>> Snap Inc.striking stock market gold Thursday. The parent of Snapchat saw an almost 50% in the most highly anticipated tech market debut since Alibaba. But new investors should be careful, says Reuters breaking news editor in chief Rob Cox, who uses Snapchat's own selfie filters to drive home his point.
>> Well I think the governance structure of Snap is vomitacious. I mean, it looks like rainbow barf, the kinda thing that you put on one of those videos from Snap. You're buying into a company in which you have absolutely no vote. They now are saying, we only have this stock that we're offering you, public investor.
And it means you have no say in the company. You don't get to vote on our compensation, you don't get to vote on who the directors of the company are. If we do some big, gigantic deal that dilutes shareholders, you still don't get a vote on it! I mean, this is something that's never before really been seen in the history of Wall Street.
>> Others are also concerned. Reuters learning that advisors to the SEC will next week review Snap's unprecedented shareholder structure, and probe whether that leads to a lack of transparency. Then, there's the issue of valuation. At $24 billion, it's the richest US tech debut since Facebook went public almost five years ago.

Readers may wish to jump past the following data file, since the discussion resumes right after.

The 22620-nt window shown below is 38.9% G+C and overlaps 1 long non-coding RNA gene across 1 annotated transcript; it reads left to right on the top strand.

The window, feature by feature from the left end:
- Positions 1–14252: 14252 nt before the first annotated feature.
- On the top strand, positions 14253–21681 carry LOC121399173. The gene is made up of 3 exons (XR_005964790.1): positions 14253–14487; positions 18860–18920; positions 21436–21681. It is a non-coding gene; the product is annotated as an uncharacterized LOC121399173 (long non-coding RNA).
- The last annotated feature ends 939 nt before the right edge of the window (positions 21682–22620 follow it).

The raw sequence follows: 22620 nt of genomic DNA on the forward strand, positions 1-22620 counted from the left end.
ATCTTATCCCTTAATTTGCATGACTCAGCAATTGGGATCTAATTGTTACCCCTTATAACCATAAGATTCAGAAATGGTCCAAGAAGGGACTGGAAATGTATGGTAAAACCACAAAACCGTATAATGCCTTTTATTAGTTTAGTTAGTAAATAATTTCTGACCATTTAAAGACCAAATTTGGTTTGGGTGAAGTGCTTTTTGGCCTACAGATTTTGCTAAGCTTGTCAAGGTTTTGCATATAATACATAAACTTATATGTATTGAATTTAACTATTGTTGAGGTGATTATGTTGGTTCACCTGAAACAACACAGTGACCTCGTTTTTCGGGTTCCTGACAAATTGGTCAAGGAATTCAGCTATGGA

Snap is still losing money, and subscriber growth isn't what it used to be.>> Look at their user growth. They've gone up to 158 million in the fourth quarter from the third quarter. That's actually only a 3% growth rate from quarter to quarter. This is sort of the problem we saw with Twitter, by the way.
You saw growth, but you saw growth rate slowing. And I think given the kind of valuation they're putting on the company, you gotta see more than a 3% sequential growth rate to really be excited by the stock.>> Add to that, what's become a muddled message, instead of focusing on the Snapchat messaging app that made it famous, it's been selling itself as a wearable tech company.
Another thing making it difficult for investors to know how much the company is really worth, no matter how well the stock performs on day one.